The affidavit filed by North Adams in support of its motion for summary judgment did not establish that there was a genuine issue as to any material fact. Mass.R.Civ.P. 56(e). Community Natl. Bank v. Dawes, 369 Mass. 550 , 556-557 (1976). North Adams does not deny or challenge that Cape Cod paid Puritan, or that North Adams received the unexecuted and incomplete assignment of the mortgage and mortgage note. The affidavit, signed by North Adams' vice president, states that it accepted the mortgagors' note without notice of Cape Cod's claim to it. The flaw in North Adams' argument is its position that notice of Cape Cod's claim to the mortgagors' note must be derived from the note itself. The mortgagors' note, when received by North Adams, did not
convey notice of Cape Cod's claim to it (see G. L. c. 106, Section 3-304), but the unexecuted and incomplete assignment form (see note 4, supra) did. North Adams disputes this, asserting that it was described therein as the assignee of the mortgagors' note. However, the form clearly indicates Cape Cod acquired an interest in the note on December 6, and there is nothing to show that that interest was thereafter discharged. When the unexecuted and incomplete assignment form is reviewed in conjunction with North Adams' many prior identical dealings with Puritan, [Note 7] it is evident that North Adams had notice that Cape Cod had an interest in the note until the completed assignment form was in hand. "A person has `notice' of a fact when (a) he has actual knowledge of it; or (b) he has received a notice or notification of it; or (c) from all the facts and circumstances known to him at the time in question he has reason to know that it exists." G. L. c. 106 Section 1-201(25), as amended through St. 1963, c. 188 Sections 1 and 24.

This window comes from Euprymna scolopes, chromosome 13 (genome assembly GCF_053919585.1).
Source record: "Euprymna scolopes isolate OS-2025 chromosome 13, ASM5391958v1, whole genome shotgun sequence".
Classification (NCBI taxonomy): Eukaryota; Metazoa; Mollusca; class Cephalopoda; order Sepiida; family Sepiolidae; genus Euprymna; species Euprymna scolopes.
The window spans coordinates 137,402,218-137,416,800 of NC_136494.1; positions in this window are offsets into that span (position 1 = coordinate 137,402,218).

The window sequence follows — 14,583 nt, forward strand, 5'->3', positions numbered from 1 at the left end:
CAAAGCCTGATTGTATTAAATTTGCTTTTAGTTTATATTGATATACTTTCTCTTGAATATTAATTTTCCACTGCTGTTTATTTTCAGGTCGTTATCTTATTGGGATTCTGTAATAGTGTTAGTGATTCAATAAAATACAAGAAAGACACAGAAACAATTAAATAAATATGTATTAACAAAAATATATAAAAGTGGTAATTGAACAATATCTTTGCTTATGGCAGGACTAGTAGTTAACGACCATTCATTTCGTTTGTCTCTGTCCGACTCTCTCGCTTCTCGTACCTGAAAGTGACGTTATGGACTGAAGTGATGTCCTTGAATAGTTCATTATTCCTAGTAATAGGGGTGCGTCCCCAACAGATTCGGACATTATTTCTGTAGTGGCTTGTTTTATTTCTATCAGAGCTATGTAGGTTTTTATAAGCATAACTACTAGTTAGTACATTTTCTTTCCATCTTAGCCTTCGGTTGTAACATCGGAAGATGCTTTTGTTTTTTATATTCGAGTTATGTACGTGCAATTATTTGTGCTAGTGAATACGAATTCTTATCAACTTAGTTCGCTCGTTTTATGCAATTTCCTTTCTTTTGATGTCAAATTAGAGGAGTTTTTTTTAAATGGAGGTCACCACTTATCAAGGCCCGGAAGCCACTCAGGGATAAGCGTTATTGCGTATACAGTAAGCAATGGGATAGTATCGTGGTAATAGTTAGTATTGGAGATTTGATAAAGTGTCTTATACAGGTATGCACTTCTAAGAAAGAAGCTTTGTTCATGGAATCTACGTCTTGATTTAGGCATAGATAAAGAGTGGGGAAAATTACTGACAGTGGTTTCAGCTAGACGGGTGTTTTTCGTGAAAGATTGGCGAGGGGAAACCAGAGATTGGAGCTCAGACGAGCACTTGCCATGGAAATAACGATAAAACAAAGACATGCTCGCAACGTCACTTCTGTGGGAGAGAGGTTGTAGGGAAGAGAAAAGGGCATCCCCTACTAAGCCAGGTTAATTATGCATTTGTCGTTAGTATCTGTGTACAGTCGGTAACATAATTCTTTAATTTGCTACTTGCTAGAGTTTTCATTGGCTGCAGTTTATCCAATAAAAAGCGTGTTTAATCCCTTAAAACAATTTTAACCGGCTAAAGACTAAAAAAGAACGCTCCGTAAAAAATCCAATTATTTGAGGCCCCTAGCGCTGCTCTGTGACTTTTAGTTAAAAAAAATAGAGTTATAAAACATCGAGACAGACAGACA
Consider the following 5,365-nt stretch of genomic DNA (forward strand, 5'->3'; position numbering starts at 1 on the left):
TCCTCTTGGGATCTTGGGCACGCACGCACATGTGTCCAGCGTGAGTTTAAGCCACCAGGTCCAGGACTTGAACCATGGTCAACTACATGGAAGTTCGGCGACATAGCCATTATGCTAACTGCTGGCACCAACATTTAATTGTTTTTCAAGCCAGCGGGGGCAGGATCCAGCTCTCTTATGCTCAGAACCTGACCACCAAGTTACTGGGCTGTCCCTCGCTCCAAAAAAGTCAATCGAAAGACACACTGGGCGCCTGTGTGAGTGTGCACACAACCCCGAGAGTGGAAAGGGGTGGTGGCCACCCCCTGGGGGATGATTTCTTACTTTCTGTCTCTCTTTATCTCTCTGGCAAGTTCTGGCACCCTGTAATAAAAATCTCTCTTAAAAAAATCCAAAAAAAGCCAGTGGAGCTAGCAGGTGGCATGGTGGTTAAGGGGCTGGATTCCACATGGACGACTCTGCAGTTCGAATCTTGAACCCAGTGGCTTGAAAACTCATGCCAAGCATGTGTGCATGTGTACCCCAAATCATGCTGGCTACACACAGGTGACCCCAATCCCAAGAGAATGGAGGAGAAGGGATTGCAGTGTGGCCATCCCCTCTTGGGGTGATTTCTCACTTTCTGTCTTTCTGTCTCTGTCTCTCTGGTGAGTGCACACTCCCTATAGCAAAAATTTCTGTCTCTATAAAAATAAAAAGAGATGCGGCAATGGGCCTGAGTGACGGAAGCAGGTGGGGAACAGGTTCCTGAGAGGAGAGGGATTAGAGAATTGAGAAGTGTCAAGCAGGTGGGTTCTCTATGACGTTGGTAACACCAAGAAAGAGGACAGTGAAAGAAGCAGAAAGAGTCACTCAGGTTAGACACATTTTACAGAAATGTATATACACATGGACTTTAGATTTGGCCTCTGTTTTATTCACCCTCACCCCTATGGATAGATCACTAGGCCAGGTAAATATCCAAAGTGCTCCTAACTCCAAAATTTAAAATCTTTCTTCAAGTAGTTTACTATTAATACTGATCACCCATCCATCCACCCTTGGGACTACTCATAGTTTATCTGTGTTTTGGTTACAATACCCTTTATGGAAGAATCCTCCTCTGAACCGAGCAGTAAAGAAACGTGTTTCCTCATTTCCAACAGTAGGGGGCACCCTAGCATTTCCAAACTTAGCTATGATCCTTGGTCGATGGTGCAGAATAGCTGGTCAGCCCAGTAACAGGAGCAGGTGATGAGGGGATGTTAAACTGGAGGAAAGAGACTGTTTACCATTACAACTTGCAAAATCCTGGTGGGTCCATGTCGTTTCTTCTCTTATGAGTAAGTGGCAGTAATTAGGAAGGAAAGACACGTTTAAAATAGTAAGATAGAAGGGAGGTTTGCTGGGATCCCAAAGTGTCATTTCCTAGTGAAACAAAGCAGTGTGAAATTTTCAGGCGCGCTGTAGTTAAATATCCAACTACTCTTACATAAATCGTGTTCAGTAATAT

Although risky, there was nothing inherently wrong in the procedure employed by the parties. It has long been held in this Commonwealth that the transfer of a note which is secured by a mortgage is a valid transaction with legal title to the mortgage document remaining with the mortgagee in trust for the purchaser of the note who can thereafter enforce in equity an assignment of the mortgage. See e.g., Barnes v. Boardman, 149 Mass. 106 , 114 (1889); Commonwealth v. Globe Inv. Co., 168 Mass. 80 , 81 (1897). The Uniform Commercial Code continues to recognize the negotiability of a note which is secured by a real estate mortgage. See G. L. c. 106, Sections 3-104(1), (2)(d), and 3-105(1)(e). North Adams' answers to interrogatories established that it had acquired from Puritan seventy-nine